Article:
IN dept HealthThe American Cancer Society estimates that nearly 3,200 Hoosiers will be diagnosed with colorectal cancer and an estimated 1,100 will die as a result of the disease this year. Screening and early detection can save lives, and screening does not have to be expensive or uncomfortable, according to the Centers for Disease Control and Prevention (CDC).


March is National Colorectal Cancer Awareness Month, and the Indiana State Department of Health (ISDH) is urging Hoosiers to get regular screenings and make healthy lifestyle choices to reduce their risks of developing the disease, which is the third-most commonly diagnosed cancer among both men and women in Indiana.


“Almost all colorectal cancers begin as precancerous polyps, which often don’t cause any symptoms,” said State Health Commissioner Kris Box, M.D., FACOG. “A variety of screening test options are available to find precancerous polyps so they can be removed before they have a chance to turn into cancer, sparing individuals and their families the devastating effects of this disease.”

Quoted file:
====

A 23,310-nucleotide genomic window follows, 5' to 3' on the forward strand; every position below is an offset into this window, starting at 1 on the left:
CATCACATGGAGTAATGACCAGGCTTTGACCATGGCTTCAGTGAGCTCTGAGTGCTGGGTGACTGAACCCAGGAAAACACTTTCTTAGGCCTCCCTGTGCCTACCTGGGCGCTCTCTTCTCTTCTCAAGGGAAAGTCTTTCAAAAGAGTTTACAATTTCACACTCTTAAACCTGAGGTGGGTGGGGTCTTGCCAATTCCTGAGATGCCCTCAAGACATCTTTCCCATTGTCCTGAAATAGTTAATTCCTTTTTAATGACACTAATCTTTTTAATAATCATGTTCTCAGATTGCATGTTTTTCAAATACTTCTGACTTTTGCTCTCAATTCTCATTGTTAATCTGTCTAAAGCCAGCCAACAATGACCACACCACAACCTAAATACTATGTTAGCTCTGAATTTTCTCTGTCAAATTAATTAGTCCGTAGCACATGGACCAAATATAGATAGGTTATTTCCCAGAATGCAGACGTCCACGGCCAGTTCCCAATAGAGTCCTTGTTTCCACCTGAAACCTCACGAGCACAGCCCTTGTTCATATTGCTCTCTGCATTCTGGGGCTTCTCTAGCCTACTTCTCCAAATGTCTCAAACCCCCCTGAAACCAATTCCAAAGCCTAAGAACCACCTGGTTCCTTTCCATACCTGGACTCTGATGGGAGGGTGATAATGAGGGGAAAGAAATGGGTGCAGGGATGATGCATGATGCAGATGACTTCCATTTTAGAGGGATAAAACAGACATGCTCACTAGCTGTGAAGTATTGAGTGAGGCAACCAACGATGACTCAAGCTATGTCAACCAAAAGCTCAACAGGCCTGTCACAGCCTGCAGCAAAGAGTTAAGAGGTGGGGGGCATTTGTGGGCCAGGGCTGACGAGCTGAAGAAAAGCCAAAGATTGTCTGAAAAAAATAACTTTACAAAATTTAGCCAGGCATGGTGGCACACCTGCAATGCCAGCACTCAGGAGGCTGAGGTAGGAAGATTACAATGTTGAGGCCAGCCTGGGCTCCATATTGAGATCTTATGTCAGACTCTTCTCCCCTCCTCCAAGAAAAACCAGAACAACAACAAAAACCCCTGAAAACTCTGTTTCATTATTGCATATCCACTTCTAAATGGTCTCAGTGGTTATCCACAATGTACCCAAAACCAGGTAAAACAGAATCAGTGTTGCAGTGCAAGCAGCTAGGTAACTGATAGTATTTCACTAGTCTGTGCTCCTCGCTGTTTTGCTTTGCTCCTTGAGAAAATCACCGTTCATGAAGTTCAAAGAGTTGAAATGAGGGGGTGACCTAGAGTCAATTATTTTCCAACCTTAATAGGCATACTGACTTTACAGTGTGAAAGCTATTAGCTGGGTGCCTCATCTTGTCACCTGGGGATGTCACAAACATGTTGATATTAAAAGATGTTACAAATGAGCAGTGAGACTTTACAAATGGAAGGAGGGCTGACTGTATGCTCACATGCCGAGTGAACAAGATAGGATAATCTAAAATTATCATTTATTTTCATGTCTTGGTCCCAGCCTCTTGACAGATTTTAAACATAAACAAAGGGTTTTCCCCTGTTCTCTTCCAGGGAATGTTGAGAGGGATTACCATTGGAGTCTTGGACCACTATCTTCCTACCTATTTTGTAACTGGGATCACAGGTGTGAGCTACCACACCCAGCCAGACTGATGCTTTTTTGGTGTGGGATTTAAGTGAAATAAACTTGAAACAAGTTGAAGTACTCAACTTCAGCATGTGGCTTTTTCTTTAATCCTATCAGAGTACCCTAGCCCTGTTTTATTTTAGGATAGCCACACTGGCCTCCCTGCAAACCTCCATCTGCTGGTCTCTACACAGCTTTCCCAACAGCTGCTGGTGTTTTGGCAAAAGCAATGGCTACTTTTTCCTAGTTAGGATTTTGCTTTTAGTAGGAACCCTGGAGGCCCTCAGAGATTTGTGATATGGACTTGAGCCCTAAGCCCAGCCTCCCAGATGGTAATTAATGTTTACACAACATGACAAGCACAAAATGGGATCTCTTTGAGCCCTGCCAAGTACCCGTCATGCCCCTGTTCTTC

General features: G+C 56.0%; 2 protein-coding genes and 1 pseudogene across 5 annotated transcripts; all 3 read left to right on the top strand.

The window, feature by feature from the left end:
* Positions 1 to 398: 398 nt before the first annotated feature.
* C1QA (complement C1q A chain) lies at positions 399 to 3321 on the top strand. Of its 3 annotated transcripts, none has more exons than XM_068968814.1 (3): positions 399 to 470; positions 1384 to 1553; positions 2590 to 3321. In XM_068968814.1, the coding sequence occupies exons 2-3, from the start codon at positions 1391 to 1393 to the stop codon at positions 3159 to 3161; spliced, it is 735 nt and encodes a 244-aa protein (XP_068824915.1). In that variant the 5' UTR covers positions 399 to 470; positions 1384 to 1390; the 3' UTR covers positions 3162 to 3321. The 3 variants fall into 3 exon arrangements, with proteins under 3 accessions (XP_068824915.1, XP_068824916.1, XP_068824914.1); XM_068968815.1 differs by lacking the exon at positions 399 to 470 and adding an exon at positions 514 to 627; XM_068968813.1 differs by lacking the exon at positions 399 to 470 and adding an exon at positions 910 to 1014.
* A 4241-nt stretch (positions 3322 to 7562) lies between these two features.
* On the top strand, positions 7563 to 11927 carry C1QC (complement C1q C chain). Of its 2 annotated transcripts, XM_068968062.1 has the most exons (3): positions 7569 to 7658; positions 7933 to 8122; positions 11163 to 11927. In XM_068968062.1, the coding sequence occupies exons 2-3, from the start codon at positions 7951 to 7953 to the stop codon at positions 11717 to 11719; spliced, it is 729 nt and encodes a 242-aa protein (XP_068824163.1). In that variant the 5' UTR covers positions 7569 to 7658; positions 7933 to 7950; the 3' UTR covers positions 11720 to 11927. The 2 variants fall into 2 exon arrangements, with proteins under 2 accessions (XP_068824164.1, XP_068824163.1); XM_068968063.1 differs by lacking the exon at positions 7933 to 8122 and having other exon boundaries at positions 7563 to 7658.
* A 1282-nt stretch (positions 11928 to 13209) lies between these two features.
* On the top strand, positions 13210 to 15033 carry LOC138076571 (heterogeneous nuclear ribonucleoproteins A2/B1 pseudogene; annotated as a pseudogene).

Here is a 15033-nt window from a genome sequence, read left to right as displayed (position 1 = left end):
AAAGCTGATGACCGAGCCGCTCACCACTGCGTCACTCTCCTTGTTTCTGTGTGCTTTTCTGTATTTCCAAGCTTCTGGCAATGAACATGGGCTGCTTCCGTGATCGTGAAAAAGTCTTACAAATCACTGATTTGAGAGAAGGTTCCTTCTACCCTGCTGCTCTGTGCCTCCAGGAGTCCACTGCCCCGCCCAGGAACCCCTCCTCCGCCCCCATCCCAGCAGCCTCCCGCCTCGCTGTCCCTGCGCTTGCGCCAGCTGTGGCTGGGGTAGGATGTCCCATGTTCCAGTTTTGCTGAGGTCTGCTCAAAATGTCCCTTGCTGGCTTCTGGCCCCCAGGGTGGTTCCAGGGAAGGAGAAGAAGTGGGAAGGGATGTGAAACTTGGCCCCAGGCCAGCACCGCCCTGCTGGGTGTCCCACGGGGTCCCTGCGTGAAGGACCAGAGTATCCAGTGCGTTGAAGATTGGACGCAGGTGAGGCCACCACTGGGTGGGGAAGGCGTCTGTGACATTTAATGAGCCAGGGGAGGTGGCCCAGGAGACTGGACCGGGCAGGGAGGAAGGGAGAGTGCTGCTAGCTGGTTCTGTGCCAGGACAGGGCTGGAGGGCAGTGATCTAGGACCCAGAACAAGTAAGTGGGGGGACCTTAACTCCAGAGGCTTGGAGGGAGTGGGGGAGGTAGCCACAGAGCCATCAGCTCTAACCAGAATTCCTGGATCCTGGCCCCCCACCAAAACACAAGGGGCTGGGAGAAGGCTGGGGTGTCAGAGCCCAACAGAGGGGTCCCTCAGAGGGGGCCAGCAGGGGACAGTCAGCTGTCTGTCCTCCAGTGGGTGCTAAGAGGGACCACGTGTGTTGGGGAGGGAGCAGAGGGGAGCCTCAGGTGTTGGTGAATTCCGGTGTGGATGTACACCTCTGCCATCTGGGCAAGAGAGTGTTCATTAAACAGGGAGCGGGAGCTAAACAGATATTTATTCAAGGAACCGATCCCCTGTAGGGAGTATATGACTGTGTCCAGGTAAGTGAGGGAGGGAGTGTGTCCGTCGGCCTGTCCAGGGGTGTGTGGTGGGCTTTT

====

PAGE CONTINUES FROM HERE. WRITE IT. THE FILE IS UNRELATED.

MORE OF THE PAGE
The U.S. Preventive Services Task Force recommends that adults age 50-75 be screened for colorectal cancer. Several screening tests can be used to find polyps or colorectal cancer, including stool tests, sigmoidoscopy, colonoscopy and colonography. According to the Indiana Behavioral Risk Factor Surveillance System, in 2016, only 64.6 percent of Hoosiers age 50-75 had a colonoscopy, sigmoidoscopy or blood stool test within the appropriate time frame.


The two greatest risk factors for developing colorectal cancer are gender and age. More than half of Indiana’s cases from 2011 to 2015 were diagnosed in men, and nearly 90 percent of those cases were in residents age 50 and older. Other risk factors include race, personal or family history of colorectal cancer or polyps, a personal history of chronic inflammatory bowel disease, certain inherited genetic conditions such as Lynch syndrome and being diagnosed with type 2 diabetes. In addition, being overweight or obese, not getting enough exercise, eating a diet high in red or processed meat and drinking alcohol have been found to increase risk.


For more information about colorectal cancer in Indiana, visit the ISDH’s website at or the Indiana Cancer Consortium at